Indeed. It’s got the makings of a good scandal: transparency and fairness of the voting were loudly questioned in social media, new-fangled prizes not sponsored by the state — or even registered with it — popped up like mushrooms after a spring rain, and the powers-that-be even stepped in to forbid one long-running competition from presenting its (traditionally rather hefty) cash award this year.

At one point, a heavyweight in China’s literary world, Alai, nearly went ballistic when his new work didn’t receive the recognition he thought it deserved. Reports The Shenzhen Daily (National Literature Prize Raises Questions):

His [Alai’s] nonfiction novel, “The 200 Year Legend of Kangba [瞻对],” gained zero votes in the category of “reportage.” He is now planning to launch an investigation into the prize’s selection process.

    “I was very shocked by the news. I could not say that I was the best, but it was impossible for me to get zero votes. I very much doubt the fairness of the selection,” he said. “If it was some other prize, I would not care that much. However, the Lu Xun Literature Prize is a national award. As a taxpayer, I have the right to check the result.”

Even literary critic and editor-in-chief of People’s Literature magazine, Li Jingze (above right), recently weighed in concerning this year’s awards controversy (评奖). “I hope that no one will come to blows, or bite anyone. It’s precisely because everyone’s aesthetic preferences are different, so we need a variety of awards in order to express the breadth and variety of literature today.”

Sounds like good fun, eh? It reminds me a bit of those vignettes of fisticuffs that take place occasionally in Taiwan’s often-less-than-civil Legislative Yuan. Democracy is messy, of course, and while China’s literary scene is hardly suffering from a bout of mínzhǔ zhǔyì, the masses are beginning to make themselves heard.

And it’s about time. Three years ago, in 2011 Mao Dun Literature Prize: Recognizing Fine Literature or Rewarding Writer-Officials?, I reported on the hubbub over the fact that, according to the China Daily, “eight of the top 10 on the [winner’s] list are chairpersons or vice-chairpersons of provincial Writers’ Associations.” Here’s what the Guangzhou Daily had to say about such shenanigans:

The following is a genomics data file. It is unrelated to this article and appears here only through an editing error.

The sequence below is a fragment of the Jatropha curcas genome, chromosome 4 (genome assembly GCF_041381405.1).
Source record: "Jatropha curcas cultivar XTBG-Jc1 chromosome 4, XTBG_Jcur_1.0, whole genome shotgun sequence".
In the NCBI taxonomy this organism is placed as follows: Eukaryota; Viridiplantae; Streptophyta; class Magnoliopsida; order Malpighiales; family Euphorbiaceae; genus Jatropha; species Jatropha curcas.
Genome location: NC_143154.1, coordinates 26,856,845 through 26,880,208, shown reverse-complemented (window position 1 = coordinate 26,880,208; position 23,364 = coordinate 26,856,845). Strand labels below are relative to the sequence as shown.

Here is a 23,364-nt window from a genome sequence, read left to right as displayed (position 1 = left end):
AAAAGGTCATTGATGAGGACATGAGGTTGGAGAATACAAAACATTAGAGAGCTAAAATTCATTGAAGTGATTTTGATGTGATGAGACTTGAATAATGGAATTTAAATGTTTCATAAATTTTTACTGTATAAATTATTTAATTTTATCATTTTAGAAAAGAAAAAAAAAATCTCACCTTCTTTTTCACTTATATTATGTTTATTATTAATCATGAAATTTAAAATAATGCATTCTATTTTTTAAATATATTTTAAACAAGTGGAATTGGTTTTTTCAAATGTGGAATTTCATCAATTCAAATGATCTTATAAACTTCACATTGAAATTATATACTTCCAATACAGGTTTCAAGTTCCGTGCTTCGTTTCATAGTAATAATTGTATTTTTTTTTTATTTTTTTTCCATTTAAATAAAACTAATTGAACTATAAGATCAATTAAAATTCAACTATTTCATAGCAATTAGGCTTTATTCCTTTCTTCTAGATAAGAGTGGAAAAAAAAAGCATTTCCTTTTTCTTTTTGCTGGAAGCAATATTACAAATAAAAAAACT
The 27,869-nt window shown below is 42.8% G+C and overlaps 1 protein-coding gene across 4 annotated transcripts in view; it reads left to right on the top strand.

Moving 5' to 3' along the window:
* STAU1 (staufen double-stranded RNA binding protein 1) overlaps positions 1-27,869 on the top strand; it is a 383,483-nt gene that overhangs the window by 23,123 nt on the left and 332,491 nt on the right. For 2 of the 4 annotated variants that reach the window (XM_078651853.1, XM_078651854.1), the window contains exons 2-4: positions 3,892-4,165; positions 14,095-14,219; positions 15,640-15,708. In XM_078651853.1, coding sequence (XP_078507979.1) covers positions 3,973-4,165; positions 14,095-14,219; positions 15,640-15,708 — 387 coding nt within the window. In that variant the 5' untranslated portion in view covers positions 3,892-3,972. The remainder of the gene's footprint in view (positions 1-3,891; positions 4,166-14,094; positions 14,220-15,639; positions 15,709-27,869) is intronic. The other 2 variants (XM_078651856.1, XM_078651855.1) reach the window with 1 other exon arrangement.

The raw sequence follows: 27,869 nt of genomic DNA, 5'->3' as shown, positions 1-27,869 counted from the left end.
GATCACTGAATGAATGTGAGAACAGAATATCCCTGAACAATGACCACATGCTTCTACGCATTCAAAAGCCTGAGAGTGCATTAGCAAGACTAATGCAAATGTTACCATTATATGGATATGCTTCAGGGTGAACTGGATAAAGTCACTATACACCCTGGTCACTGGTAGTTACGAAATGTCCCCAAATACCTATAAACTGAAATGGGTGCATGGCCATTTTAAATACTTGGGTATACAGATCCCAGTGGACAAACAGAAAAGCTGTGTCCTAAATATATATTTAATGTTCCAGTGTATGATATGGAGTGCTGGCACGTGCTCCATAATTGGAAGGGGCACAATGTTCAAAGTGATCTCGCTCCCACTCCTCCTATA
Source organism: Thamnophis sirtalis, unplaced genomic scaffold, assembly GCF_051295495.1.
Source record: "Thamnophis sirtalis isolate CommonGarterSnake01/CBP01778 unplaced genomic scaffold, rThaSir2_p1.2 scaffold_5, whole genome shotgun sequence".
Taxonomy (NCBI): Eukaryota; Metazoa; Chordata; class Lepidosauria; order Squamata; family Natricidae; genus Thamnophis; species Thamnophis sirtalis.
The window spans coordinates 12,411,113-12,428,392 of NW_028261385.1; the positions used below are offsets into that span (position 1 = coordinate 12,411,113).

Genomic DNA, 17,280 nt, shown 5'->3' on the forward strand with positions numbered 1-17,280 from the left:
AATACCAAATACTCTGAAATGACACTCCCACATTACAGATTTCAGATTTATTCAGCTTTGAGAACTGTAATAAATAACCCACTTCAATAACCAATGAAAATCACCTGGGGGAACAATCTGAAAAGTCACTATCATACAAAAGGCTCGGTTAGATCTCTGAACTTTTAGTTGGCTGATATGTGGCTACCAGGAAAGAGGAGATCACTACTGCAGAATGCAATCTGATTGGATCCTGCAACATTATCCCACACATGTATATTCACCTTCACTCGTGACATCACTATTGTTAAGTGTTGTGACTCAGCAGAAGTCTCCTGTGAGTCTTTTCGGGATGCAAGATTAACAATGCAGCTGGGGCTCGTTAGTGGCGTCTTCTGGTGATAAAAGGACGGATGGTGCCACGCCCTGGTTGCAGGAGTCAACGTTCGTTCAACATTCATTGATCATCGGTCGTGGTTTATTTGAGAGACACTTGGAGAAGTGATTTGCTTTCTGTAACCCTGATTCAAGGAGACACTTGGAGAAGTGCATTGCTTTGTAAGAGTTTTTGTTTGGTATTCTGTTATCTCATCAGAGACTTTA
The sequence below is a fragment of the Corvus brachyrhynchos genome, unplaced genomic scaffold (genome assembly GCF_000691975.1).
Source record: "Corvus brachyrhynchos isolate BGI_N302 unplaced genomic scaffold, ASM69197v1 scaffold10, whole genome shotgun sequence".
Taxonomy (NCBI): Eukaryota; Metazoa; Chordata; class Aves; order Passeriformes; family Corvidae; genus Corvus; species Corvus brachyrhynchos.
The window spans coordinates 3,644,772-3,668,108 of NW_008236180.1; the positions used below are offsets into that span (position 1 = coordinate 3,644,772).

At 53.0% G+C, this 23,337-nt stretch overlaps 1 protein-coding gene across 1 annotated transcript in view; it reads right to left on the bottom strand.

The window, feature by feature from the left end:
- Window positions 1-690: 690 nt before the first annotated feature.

Official status cannot and should not be a criterion for literary excellence. That’s why people doubt the authenticity of prizes that are awarded to officials for their literary achievements. According to some media reports, even some national literary awards have been awarded to officials.

Fast-forward to the present. If you can read Chinese, check out Chen Mengxi’s article taking stock of this year’s awards, 盘点 2014 年文学奖 . Otherwise, keep reading for my summary below. [Read more…]

Who’s Afraid of Malala: “I Am Malala” and China’s Nobel Prize Complex

Malala Yousafzai will be speaking today in Oslo at the official ceremony where she will be awarded the 2014 Nobel Peace Prize, together with Indian children’s rights activist Kailash Satyarthi.

Like people all over the world, people in Taiwan were eagerly reading her story, I am Malala, a year ago. In Chinese (我是马拉拉), if they wished. But the China version in simplified characters only became widely available this November.

How come?

Surely Malala's story would have sold well in China --- with or without the Nobel stamp of approval?

Surely Malala’s story would have sold well in China — with or without the Nobel stamp of approval?

As usual, you aren’t going to find out via the mainstream media in China. Ironically, several news items appeared lionizing the Sichuan People’s Press for its “timely” purchase of the rights to publish it in China, and its damn near herculean efforts to get it out to consumers by . . . end October 2014 (我是马拉拉 “四川造”).